What's Azure AI Search?

Azure AI Search (formerly known as "Azure Cognitive Search") provides secure information retrieval at scale over user-owned content in traditional and conversational search applications.

Information retrieval is foundational to any app that surfaces text and vectors. Common scenarios include catalog or document search, data exploration, and increasingly chat-style copilot apps over proprietary grounding data. When you create a search service, you work with the following capabilities:

Architecturally, a search service sits between the external data stores that contain your un-indexed data, and your client app that sends query requests to a search index and handles the response.

Azure AI Search architecture

In your client app, the search experience is defined using APIs from Azure AI Search, and can include relevance tuning, semantic ranking, autocomplete, synonym matching, fuzzy matching, pattern matching, filter, and sort.

Across the Azure platform, Azure AI Search can integrate with other Azure services in the form of indexers that automate data ingestion/retrieval from Azure data sources, and skillsets that incorporate consumable AI from Azure AI services, such as image and natural language processing, or custom AI that you create in Azure Machine Learning or wrap inside Azure Functions.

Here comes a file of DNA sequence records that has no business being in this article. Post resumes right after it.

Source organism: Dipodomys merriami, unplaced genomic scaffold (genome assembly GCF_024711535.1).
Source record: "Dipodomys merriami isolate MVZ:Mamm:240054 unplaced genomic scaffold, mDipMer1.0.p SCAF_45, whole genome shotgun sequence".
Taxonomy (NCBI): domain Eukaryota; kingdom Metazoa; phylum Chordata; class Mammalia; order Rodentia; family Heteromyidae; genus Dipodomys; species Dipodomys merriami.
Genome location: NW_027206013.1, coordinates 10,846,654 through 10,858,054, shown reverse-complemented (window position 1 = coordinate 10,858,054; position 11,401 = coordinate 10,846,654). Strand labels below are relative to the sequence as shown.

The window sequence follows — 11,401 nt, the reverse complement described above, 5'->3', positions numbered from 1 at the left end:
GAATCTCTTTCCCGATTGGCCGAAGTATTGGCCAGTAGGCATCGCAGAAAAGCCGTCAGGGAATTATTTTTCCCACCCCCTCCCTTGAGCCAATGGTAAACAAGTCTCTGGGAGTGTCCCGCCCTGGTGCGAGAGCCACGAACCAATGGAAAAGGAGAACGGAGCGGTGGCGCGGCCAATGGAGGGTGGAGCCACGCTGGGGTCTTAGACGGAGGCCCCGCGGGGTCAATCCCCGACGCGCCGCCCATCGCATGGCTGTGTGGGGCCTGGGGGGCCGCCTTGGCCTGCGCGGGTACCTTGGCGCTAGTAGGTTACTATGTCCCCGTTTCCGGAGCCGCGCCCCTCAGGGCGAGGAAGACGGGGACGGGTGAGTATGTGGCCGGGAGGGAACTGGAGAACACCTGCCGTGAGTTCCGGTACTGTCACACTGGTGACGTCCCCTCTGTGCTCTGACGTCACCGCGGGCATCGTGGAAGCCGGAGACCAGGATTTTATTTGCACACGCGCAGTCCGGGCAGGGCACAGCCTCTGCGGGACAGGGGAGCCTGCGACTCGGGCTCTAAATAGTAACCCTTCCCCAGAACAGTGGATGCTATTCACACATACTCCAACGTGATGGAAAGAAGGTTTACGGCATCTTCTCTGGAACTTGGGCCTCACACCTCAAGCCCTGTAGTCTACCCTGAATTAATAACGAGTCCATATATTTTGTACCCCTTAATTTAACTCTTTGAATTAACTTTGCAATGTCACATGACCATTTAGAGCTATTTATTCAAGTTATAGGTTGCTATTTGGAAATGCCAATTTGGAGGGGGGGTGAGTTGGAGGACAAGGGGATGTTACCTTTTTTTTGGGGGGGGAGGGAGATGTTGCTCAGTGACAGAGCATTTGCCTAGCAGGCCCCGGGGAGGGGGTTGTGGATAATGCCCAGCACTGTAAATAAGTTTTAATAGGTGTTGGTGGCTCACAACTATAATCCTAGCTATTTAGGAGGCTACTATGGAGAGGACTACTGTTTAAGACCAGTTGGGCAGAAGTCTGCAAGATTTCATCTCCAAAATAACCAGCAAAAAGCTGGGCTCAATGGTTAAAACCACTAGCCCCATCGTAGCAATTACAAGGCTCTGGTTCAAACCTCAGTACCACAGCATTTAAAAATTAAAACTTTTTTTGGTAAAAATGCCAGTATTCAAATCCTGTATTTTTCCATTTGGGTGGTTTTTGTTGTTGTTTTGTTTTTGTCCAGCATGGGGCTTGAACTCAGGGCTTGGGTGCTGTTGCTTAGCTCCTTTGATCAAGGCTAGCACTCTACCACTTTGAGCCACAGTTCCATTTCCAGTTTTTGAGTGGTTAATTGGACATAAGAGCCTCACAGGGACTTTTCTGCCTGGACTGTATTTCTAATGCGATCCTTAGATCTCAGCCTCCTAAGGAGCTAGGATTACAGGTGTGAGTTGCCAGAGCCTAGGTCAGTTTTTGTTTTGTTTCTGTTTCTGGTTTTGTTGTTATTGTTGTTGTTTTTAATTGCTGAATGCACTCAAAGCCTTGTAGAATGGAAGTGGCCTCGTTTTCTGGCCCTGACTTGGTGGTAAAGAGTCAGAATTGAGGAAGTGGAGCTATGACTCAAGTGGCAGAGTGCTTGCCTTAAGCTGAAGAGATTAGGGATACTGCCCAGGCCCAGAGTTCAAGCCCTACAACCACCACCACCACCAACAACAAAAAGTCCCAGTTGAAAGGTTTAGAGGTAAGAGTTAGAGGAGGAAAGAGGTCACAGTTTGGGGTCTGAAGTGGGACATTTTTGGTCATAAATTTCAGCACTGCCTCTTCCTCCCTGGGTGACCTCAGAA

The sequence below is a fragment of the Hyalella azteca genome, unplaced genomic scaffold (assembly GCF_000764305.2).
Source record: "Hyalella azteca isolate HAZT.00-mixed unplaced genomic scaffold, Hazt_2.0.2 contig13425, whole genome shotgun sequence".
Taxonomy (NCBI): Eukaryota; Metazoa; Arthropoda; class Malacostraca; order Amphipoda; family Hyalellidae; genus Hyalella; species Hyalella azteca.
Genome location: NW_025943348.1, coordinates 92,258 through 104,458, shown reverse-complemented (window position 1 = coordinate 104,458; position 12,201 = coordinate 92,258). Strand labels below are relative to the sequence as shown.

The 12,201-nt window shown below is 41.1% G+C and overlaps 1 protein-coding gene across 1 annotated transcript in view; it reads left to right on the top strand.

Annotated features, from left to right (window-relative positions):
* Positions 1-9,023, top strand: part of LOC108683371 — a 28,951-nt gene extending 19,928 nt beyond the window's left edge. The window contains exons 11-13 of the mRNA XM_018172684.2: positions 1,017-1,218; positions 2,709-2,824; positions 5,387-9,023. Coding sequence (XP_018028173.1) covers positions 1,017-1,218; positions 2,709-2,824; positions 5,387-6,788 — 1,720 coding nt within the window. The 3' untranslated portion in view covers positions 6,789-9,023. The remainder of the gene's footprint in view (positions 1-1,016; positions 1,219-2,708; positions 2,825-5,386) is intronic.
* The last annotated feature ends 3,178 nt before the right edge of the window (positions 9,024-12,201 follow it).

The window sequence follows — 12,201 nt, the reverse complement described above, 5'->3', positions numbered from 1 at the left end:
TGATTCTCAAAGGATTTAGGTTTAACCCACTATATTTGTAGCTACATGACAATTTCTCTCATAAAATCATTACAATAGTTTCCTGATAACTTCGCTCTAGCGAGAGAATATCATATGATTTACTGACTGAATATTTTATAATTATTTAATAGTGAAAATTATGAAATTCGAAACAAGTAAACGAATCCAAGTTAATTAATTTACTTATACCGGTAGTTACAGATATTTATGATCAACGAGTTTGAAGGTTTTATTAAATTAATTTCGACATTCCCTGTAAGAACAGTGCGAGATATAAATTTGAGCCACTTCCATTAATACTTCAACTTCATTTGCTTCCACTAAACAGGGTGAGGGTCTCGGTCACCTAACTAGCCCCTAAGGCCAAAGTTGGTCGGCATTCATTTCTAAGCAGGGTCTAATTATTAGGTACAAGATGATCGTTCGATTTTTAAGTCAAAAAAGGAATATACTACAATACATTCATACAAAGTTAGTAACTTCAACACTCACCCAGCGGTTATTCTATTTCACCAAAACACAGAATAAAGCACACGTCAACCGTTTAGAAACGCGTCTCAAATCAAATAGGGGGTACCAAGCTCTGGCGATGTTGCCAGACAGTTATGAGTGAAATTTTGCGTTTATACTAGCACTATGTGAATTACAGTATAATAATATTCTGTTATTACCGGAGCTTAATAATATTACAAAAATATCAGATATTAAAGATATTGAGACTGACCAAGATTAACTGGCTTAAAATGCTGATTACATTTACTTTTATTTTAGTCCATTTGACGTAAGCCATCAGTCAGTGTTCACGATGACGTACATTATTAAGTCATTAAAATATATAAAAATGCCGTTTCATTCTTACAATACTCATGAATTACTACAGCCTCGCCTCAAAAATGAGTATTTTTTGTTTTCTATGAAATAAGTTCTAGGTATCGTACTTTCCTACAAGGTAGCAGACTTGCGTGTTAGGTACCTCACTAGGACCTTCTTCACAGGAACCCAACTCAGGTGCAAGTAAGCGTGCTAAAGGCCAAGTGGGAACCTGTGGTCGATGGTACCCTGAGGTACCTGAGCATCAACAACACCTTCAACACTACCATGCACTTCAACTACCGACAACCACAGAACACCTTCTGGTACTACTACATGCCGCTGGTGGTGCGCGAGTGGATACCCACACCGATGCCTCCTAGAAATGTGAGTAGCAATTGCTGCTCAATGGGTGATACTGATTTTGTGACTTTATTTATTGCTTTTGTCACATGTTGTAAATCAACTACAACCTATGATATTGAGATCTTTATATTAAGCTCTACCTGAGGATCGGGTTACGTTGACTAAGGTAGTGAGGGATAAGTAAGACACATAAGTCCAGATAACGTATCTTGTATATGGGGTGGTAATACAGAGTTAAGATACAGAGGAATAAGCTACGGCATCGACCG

Inside a search service

On the search service itself, the two primary workloads are indexing and querying.

  • Indexing is an intake process that loads content into your search service and makes it searchable. Internally, inbound text is processed into tokens and stored in inverted indexes, and inbound vectors are stored in vector indexes. The document format that Azure AI Search can index is JSON. You can upload JSON documents that you've assembled, or use an indexer to retrieve and serialize your data into JSON.

    AI enrichment through cognitive skills is an extension of indexing. If you have images or large unstructured text in source document, you can attach skills that perform OCR, describe images, infer structure, translate text and more. You can also attach skills that perform data chunking and vectorization.

  • Querying can happen once an index is populated with searchable content, when your client app sends query requests to a search service and handles responses. All query execution is over a search index that you control.

    Semantic ranking is an extension of query execution. It adds language understanding to search results processing, promoting the most semantically relevant results to the top.